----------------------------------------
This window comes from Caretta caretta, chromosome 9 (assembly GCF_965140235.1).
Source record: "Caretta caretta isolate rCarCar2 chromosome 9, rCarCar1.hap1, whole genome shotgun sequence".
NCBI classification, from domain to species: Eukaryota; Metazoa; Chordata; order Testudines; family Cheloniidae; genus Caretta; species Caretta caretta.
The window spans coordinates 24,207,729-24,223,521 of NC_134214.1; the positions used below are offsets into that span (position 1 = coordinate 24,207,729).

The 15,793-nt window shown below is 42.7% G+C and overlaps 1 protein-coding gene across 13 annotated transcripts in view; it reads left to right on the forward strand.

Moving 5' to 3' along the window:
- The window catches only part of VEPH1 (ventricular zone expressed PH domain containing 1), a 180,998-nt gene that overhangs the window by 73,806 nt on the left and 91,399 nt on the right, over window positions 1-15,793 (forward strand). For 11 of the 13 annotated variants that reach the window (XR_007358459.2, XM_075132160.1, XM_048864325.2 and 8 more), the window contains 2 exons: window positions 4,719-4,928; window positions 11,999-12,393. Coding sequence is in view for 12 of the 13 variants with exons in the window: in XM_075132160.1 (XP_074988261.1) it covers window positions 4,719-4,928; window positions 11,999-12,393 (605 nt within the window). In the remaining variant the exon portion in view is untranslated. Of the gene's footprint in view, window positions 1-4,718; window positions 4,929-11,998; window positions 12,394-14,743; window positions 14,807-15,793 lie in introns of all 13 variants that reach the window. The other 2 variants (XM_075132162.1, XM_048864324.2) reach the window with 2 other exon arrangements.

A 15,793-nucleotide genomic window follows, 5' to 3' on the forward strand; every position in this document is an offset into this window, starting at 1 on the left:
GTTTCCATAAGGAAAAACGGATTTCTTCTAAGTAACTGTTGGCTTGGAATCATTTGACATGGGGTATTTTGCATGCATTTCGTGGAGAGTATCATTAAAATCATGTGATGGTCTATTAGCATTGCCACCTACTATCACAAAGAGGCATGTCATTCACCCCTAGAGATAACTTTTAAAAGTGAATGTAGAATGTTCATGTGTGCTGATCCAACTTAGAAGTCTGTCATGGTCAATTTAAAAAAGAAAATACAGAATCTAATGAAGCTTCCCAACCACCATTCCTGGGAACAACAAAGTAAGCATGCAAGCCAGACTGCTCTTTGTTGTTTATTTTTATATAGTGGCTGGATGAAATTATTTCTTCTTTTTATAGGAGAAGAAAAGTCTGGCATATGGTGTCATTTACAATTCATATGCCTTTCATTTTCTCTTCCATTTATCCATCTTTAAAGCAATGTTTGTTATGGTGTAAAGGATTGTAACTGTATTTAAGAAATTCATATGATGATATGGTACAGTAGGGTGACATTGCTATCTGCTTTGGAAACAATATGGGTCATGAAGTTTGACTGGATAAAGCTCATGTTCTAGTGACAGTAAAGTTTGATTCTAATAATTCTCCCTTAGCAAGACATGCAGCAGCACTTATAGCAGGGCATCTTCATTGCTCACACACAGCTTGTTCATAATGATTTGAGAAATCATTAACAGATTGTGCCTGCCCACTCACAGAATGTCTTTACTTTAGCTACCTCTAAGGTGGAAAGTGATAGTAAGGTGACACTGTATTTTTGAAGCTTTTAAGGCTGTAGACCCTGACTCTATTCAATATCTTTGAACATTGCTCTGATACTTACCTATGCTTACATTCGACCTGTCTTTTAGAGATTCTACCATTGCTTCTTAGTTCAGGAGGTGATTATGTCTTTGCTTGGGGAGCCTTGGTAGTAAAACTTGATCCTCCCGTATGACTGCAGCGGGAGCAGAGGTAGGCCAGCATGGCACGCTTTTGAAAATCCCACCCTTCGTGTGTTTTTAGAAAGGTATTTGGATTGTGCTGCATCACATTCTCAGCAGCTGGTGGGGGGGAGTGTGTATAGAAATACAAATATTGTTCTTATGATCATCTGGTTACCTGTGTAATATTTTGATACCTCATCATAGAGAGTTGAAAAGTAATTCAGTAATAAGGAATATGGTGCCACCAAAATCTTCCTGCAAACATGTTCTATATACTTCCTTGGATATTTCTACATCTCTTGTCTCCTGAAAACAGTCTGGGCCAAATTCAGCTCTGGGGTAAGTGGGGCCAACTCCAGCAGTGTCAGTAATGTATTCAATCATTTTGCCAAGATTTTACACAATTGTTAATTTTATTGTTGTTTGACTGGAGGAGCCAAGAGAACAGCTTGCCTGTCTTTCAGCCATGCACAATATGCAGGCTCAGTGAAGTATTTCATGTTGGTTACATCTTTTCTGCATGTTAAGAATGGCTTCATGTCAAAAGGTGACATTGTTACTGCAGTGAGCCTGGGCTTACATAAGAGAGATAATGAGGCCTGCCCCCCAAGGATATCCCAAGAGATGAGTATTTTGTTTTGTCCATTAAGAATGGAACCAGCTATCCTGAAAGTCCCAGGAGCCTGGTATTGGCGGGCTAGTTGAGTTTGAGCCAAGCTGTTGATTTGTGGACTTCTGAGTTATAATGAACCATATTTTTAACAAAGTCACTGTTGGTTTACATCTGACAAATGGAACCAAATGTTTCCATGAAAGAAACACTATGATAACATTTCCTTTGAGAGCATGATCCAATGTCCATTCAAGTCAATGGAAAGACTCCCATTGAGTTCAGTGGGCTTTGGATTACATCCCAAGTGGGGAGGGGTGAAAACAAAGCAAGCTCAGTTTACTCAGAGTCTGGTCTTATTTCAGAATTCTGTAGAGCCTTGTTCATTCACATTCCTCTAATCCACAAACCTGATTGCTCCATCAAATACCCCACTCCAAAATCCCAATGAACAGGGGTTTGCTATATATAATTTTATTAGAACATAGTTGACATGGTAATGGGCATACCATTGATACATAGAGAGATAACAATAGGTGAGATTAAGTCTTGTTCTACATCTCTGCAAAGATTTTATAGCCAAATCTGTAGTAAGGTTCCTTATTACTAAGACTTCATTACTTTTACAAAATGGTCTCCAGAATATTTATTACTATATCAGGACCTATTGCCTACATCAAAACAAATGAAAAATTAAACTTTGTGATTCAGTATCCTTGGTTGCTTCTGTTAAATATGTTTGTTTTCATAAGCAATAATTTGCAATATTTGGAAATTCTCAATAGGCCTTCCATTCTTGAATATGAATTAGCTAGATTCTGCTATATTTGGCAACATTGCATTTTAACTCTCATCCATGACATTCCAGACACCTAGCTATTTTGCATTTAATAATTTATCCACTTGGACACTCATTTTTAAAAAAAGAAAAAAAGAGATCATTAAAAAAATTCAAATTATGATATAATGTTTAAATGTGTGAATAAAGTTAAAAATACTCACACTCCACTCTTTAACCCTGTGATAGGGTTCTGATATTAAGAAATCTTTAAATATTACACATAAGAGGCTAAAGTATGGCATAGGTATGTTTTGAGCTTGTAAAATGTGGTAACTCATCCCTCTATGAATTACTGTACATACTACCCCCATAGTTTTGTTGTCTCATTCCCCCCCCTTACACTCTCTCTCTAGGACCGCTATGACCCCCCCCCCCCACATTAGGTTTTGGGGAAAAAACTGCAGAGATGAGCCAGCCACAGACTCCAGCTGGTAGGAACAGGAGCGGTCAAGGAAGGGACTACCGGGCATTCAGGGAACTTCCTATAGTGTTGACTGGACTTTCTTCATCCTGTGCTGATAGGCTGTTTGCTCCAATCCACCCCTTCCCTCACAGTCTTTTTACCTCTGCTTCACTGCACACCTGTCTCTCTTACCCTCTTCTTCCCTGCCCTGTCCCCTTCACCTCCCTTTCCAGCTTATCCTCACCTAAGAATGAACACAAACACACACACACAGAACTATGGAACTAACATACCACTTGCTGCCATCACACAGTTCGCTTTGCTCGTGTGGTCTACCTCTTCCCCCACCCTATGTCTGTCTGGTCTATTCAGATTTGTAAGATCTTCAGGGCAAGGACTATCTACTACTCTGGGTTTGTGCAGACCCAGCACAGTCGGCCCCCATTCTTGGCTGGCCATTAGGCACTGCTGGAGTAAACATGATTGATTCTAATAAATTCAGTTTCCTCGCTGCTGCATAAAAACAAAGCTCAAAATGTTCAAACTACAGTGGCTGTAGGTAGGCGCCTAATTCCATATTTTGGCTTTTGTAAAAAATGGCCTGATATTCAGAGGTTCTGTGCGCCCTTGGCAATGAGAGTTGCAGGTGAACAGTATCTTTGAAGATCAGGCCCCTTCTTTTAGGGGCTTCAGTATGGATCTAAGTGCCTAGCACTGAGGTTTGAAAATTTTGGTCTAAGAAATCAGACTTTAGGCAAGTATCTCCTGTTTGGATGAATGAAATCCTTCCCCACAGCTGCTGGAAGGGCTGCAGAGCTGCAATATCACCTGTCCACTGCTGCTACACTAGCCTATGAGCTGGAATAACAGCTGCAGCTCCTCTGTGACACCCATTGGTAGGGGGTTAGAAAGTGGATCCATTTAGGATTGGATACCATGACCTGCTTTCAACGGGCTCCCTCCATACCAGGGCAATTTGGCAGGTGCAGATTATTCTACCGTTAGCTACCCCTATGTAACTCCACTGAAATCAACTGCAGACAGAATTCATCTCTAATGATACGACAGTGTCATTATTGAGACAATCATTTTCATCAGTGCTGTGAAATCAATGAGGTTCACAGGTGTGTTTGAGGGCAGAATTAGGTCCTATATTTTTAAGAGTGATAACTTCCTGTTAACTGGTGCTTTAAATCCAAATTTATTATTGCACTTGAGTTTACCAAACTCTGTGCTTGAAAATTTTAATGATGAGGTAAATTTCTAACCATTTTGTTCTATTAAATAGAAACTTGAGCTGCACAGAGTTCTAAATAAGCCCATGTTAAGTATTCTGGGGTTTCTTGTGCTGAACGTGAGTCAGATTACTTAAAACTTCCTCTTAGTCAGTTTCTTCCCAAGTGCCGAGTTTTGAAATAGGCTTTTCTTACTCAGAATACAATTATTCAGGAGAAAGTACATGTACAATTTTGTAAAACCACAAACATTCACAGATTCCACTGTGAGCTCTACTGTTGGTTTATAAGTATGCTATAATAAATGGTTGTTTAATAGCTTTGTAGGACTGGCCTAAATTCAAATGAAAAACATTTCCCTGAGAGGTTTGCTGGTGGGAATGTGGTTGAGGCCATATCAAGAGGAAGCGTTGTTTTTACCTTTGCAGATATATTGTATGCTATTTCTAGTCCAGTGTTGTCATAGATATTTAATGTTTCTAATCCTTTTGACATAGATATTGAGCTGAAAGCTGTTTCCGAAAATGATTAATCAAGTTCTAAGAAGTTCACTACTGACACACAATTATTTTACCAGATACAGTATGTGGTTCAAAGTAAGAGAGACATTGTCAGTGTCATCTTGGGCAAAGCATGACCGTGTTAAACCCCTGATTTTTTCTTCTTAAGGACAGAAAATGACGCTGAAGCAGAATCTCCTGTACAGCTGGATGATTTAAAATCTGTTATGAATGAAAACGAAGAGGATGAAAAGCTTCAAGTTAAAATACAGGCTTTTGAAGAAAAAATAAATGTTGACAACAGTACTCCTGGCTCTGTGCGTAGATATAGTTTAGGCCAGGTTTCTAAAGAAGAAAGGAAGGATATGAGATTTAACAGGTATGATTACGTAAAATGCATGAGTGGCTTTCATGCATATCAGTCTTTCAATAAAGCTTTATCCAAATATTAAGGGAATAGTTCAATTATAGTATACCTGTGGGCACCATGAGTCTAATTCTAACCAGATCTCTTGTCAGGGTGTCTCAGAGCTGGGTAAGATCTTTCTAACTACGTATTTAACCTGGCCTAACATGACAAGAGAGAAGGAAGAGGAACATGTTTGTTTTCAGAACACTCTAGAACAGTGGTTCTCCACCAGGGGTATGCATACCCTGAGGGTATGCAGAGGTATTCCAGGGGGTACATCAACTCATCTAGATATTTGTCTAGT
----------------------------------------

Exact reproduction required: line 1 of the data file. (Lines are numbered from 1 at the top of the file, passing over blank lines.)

This window comes from Caretta caretta, chromosome 9 (assembly GCF_965140235.1).